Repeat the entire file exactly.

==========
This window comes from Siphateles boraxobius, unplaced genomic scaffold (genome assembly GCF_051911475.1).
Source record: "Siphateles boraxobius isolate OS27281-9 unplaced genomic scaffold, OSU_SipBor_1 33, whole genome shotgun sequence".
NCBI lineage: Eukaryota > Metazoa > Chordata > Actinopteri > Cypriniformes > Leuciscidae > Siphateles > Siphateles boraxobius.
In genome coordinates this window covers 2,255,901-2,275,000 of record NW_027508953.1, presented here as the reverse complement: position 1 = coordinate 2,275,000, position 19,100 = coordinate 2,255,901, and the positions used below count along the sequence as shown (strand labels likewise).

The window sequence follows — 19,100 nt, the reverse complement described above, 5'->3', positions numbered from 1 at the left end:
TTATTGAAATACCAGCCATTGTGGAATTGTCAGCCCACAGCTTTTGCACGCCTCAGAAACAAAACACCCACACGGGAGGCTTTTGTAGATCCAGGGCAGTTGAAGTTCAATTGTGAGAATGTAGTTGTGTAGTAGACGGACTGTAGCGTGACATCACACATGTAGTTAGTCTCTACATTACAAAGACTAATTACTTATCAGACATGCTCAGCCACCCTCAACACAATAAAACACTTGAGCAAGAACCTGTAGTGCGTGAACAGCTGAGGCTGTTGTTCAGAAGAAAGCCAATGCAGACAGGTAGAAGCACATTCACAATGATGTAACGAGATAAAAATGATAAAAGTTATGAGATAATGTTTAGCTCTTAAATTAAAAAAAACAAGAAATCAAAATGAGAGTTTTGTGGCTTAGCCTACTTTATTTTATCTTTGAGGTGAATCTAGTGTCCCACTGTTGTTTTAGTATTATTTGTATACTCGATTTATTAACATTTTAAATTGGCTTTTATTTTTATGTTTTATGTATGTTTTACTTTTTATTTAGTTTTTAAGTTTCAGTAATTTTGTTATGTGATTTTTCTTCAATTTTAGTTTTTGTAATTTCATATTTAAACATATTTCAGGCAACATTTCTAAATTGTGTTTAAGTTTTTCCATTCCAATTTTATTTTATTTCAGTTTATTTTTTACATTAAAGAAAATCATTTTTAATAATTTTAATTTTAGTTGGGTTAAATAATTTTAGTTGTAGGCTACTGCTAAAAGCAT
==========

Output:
This window comes from Siphateles boraxobius, unplaced genomic scaffold (genome assembly GCF_051911475.1).
Source record: "Siphateles boraxobius isolate OS27281-9 unplaced genomic scaffold, OSU_SipBor_1 33, whole genome shotgun sequence".
NCBI lineage: Eukaryota > Metazoa > Chordata > Actinopteri > Cypriniformes > Leuciscidae > Siphateles > Siphateles boraxobius.
In genome coordinates this window covers 2,255,901-2,275,000 of record NW_027508953.1, presented here as the reverse complement: position 1 = coordinate 2,275,000, position 19,100 = coordinate 2,255,901, and the positions used below count along the sequence as shown (strand labels likewise).

The window sequence follows — 19,100 nt, the reverse complement described above, 5'->3', positions numbered from 1 at the left end:
TTATTGAAATACCAGCCATTGTGGAATTGTCAGCCCACAGCTTTTGCACGCCTCAGAAACAAAACACCCACACGGGAGGCTTTTGTAGATCCAGGGCAGTTGAAGTTCAATTGTGAGAATGTAGTTGTGTAGTAGACGGACTGTAGCGTGACATCACACATGTAGTTAGTCTCTACATTACAAAGACTAATTACTTATCAGACATGCTCAGCCACCCTCAACACAATAAAACACTTGAGCAAGAACCTGTAGTGCGTGAACAGCTGAGGCTGTTGTTCAGAAGAAAGCCAATGCAGACAGGTAGAAGCACATTCACAATGATGTAACGAGATAAAAATGATAAAAGTTATGAGATAATGTTTAGCTCTTAAATTAAAAAAAACAAGAAATCAAAATGAGAGTTTTGTGGCTTAGCCTACTTTATTTTATCTTTGAGGTGAATCTAGTGTCCCACTGTTGTTTTAGTATTATTTGTATACTCGATTTATTAACATTTTAAATTGGCTTTTATTTTTATGTTTTATGTATGTTTTACTTTTTATTTAGTTTTTAAGTTTCAGTAATTTTGTTATGTGATTTTTCTTCAATTTTAGTTTTTGTAATTTCATATTTAAACATATTTCAGGCAACATTTCTAAATTGTGTTTAAGTTTTTCCATTCCAATTTTATTTTATTTCAGTTTATTTTTTACATTAAAGAAAATCATTTTTAATAATTTTAATTTTAGTTGGGTTAAATAATTTTAGTTGTAGGCTACTGCTAAAAGCAT